Document Detail

Title: RR261-11 - Owner and Contractor Job Site Organizations
Publication Date: 2/1/2012
Product Type: Research Report
Status: Reference
Pages: 126
O'Connor, Wang, Goldin, The Univ. of Texas at Austin
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Job site management functions and associated staffing levels among both Owners and Contractors have increased in number and complexity over the past 30 years in response to the demands for greater levels of job site planning, resource management, and performance oversight. However, there is little published guidance or clarity on job site organization metrics or approaches. The primary purpose of this research was to identify and describe industry norms pertaining to Owner and Contractor job site organizational functions and staffing levels, especially those that provide the best value for different types of projects under different circumstances.

This is the first job site organization benchmarking study of its kind. The study targeted recent industrial projects with total installed cost between $50 million and $800 million. The study examined thirty-one projects under construction over the last two years in terms of job site organization parameters, project characteristics, execution parameters, and project success parameters. Benchmark metrics derived from this research pertain to Owner and Contractor job site organization size and constituent roles. Organization size is reported and analyzed in terms of both staff full-time equivalent (FTE) and craft-to-staff ratio (CSR).

For the sample of projects examined, job site organization team sizes and CSR metrics vary significantly. These values range from three to 69 FTE for Owners and from five to 143 FTE for Contractors. The mean Craft-to-Staff ratio for Owners is 13.0 and 4.3 for Contractor teams. From an FTE perspective, Petro-chemical projects have the largest Owner teams, while Construction-only projects have the smallest Owner teams. EPC/Design-build projects have the largest Contractor teams, while Construction-only projects have the smallest Contractor teams.

High CSR values translate to smaller job site management teams. Power utility and Construction-only projects have the largest Owner CSR values, while Cost-reimbursable and EPC/Design-build projects have the smallest Owner CSR values. Lump sum projects have the largest Contractor CSR values, while Petro-chemical, Power utility, and EPC/Design-build projects have the smallest Contractor CSR values. CSR variability is quite large for Owners, but much less so for Contractors. Regression analyses indicate strong correlations between Contractor staff size (FTE) and either Project capital cost or Construction craft work hours.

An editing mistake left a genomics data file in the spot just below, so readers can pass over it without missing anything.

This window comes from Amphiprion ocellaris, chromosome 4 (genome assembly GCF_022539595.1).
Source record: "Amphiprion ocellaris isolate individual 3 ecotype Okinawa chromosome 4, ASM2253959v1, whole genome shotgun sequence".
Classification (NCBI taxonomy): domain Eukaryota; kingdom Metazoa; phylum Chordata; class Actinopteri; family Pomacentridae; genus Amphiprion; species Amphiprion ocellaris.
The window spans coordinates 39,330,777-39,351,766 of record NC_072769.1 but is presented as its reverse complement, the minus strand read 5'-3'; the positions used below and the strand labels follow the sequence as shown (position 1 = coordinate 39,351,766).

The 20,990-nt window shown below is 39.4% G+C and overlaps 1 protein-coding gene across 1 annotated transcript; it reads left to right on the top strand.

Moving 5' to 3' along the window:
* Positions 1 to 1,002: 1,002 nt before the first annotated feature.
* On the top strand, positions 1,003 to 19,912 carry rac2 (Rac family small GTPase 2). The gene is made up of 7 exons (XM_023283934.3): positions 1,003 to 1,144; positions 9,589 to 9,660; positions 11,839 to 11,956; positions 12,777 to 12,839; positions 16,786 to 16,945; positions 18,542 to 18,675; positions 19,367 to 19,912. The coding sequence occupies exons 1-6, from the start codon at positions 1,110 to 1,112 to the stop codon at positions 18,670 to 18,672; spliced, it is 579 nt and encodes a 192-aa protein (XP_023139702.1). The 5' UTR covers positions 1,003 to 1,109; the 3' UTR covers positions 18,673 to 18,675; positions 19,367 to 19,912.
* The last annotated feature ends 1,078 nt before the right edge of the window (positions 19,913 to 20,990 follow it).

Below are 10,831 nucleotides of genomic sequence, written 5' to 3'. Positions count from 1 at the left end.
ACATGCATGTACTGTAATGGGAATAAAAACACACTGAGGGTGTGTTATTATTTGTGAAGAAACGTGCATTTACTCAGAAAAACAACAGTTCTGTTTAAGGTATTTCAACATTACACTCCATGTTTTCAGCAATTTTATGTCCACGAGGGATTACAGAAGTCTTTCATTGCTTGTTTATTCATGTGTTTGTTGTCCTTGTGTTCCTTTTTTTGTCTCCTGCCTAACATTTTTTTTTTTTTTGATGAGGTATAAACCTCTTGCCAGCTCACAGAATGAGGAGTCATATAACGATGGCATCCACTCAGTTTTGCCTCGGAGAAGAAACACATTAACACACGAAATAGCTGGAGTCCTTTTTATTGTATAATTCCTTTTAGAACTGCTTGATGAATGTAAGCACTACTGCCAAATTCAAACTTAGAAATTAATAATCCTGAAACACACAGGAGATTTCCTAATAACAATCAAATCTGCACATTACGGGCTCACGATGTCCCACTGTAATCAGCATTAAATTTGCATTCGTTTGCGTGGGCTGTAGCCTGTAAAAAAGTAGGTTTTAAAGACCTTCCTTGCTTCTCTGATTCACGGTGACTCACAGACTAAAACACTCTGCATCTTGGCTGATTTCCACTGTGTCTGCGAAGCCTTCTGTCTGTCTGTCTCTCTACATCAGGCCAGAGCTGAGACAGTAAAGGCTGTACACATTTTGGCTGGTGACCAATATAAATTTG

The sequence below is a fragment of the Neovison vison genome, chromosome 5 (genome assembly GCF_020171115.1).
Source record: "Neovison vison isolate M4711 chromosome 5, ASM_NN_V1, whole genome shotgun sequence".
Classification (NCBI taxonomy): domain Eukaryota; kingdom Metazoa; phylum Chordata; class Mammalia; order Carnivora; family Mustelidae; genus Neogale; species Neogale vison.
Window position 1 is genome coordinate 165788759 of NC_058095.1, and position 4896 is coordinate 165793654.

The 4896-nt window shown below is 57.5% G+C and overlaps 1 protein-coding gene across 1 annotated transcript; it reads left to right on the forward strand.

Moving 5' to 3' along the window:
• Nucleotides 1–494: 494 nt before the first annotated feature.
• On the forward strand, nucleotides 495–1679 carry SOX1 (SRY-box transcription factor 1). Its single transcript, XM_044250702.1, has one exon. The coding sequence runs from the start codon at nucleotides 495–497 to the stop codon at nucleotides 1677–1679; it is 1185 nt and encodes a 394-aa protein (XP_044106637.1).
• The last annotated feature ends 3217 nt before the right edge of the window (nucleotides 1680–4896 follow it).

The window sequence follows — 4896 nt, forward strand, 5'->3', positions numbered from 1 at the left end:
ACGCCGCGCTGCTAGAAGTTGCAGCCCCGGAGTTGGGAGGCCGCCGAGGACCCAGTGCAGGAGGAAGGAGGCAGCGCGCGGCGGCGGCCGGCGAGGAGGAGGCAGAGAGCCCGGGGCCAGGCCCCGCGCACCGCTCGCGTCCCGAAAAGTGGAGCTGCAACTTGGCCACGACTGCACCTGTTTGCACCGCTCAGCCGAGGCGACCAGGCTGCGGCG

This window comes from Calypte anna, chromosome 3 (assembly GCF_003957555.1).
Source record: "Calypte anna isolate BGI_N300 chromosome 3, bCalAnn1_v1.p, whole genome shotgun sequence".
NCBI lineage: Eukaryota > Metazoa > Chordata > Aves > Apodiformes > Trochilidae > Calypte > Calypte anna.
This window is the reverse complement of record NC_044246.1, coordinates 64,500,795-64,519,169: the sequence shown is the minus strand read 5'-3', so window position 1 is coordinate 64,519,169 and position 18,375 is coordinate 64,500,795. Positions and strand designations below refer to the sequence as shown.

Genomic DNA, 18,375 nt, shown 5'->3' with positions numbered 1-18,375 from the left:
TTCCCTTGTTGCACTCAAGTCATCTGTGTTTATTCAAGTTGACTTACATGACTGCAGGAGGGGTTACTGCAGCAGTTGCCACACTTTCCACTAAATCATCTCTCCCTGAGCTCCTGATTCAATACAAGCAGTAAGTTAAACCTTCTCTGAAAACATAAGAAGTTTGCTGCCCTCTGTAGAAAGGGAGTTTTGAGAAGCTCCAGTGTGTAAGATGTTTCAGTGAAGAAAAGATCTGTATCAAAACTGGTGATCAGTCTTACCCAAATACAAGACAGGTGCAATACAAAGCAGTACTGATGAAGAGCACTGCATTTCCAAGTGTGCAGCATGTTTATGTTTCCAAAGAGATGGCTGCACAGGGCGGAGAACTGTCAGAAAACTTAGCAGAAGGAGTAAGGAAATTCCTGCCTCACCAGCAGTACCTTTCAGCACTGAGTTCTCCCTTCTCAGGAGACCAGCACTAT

The sampled projects suggest that there are six core job site organization roles with FTE > 1.0 for Owners, and 16 such roles for Contractors. Owner job site staffs are dominated by the management functions of quality, coordination, and commissioning; while Contractor job site staffs are dominated by the functions of field engineering, quality, materials management, safety, craft superintendents, procurement/supplier coordination, and area superintendents. Staff support for the four Contractor roles of area superintendent, craft superintendent, HSE management, and QA/QC management are generally scalable—or correlated with project size.

Two-thirds of the projects examined entail the outsourcing of job site staff functions by Owners, and this approach appears to be a growing trend. The amount of outsourcing for these projects ranged from seven percent to 92 percent. Contractor project managers have a mixed opinion on their level of satisfaction with outsourced Owner staff.

Projects with larger Owner and Contractor job site staffs appear to be safer than those projects with smaller staffs. Both Owners and Contractors should ensure that their management staffs are sufficient to promote worker safety.

Association trends have been analyzed for those projects that perform better-than-average with smaller-than-average job site teams. Success-enabling factors appear to be trust growth between Owner and Contractor, thoroughness of definition of team roles, higher quality of technical documents, thoroughness of change management, thoroughness of start-up planning, thoroughness of constructability planning, and thoroughness of front-end planning, among others. Thus, there appear to be links between team effectiveness and implementation of CII best practices.

It is believed that job site organization approach can play a key role in helping achieve project success—at a time when there’s little tolerance for underperformance. Thus, it is important to understand both quantitative and qualitative dimensions of job site organizations and their links with project performance.